Some books go together beautifully. Which is why I’m starting a series called “Picture Books for Pairing.” This is the first one!
These two were created in completely different eras, however, they speak to the same thing. The way kids (read people) can be unkind. The way sometimes it’s the easier choice. But how we regret it later.
The Hundred Dresses
Eleanor Estes wrote The Hundred Dresses in 1944. It’s not technically a picture book in the 32 paged way we think of them today. It’s more of an illustrated chapter book. But it would make a great read-aloud too.
Wanda Petronski was Polish and had a hard to say name. She lived in Boggins Heights, which “was no place to live.” She wore the same faded blue dress every day.
The other girls would always “have fun” with Wanda. Which means they made fun of her. They made fun of her because despite wearing one old dress all the time, she claimed to have one hundred dresses in her closet at home in Boggins Heights. The other girls thought that was a ridiculous thing to say.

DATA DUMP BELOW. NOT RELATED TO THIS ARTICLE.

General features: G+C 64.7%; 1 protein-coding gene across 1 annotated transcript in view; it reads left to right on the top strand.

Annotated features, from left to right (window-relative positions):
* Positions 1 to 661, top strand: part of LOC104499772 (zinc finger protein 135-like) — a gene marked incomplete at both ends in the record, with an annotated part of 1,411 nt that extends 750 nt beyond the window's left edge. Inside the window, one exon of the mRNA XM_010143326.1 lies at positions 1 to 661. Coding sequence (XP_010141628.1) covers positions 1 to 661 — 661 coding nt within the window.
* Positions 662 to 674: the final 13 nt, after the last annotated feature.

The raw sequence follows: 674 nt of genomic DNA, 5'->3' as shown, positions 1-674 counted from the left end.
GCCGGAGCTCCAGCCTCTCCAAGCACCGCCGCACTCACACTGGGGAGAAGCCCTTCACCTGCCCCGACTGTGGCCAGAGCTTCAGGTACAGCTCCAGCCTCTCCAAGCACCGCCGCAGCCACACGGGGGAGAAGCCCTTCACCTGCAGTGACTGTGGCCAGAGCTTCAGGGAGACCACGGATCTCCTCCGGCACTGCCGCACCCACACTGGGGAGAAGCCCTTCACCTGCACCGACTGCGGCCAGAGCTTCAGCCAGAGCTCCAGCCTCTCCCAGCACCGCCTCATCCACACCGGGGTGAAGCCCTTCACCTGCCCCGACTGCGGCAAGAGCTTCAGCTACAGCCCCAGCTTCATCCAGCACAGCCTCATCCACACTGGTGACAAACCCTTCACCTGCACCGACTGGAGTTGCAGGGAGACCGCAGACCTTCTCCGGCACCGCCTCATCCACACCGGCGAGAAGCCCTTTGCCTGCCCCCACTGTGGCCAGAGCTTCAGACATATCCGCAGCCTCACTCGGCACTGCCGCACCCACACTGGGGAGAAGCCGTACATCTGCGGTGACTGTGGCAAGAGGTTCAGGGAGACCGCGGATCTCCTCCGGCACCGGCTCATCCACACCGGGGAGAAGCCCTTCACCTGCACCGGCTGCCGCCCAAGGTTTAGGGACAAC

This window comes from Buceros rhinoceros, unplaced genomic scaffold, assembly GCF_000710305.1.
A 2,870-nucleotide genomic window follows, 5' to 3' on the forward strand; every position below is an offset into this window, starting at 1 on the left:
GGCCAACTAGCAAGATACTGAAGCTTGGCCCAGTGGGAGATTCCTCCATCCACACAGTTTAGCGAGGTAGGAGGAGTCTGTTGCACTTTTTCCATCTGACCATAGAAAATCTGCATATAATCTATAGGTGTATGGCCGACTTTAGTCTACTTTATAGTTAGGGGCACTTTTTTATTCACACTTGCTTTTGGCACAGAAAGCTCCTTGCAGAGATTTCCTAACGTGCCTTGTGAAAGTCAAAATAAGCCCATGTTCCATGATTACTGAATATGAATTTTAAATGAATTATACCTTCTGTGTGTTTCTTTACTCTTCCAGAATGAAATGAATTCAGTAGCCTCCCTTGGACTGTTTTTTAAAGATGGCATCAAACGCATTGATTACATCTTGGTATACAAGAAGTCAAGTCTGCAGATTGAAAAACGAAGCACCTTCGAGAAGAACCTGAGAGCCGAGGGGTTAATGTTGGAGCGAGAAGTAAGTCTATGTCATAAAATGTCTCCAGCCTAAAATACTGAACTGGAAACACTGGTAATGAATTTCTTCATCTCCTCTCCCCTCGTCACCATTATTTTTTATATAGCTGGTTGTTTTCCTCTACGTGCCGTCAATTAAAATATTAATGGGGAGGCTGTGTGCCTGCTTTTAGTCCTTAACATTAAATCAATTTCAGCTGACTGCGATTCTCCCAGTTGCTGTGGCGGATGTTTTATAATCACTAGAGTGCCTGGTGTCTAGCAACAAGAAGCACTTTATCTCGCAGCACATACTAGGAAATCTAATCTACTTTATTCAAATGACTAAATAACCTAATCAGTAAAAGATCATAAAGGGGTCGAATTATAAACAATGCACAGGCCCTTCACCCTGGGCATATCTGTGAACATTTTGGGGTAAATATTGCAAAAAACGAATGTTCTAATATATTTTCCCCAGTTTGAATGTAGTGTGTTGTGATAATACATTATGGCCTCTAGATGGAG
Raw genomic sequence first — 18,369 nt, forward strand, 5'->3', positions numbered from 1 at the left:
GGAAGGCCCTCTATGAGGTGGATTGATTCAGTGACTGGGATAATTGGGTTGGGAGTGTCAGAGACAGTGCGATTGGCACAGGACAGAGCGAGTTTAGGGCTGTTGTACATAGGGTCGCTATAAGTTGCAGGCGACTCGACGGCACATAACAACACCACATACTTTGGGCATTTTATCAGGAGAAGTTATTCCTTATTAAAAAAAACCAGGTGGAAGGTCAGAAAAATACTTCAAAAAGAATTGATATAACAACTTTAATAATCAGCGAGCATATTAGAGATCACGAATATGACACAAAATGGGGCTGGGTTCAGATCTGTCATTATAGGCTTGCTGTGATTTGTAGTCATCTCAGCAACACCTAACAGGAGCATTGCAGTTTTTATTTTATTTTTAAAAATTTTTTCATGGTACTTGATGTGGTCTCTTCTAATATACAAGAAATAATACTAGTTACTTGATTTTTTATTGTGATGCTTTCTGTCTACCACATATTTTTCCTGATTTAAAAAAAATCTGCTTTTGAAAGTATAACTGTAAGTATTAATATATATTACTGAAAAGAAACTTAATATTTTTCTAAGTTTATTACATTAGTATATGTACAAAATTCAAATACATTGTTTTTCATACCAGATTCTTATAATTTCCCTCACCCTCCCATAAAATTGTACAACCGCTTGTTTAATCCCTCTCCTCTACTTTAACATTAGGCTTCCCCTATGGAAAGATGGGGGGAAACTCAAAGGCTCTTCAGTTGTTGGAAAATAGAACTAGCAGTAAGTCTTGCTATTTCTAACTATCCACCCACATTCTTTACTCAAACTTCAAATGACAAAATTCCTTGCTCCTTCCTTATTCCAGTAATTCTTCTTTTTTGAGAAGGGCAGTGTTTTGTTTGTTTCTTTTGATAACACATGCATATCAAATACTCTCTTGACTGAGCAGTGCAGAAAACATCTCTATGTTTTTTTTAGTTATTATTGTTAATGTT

When there’s a drawing and coloring contest, the class finds out what Wanda meant by having a hundred dresses. How she’d told the truth. But Wanda’s family has already left town.
It’s winter. Maya is new at school. Maya has old, ragged clothes. Maya tries to be friends, but the narrator won’t have it. “‘She’s not my friend,’ I whispered back.”
It’s spring. Someone calls Maya “Never New. Everything she has came from a secondhand store.”
A teacher talks about kindness. “Each little thing we do goes out, like a ripple, into the world.” But Maya isn’t in school. And doesn’t return. And the narrator regrets her lack of kindness. She knows she’ll regret it forever.
In both, a girl is teased for being poor and different In both, the characters we follow eventually realize that teasing was a mistake. In both, the new girl leaves and the character is haunted with remembering. With what she might have done differently.
I could see these books being paired when exploring bullying, or a new school year. I could see them being read together or consecutively to bring up the idea that we’ll remember the stuff we do as kids, later. We’ll remember the hundred dresses. And we’ll remember each kindness as well.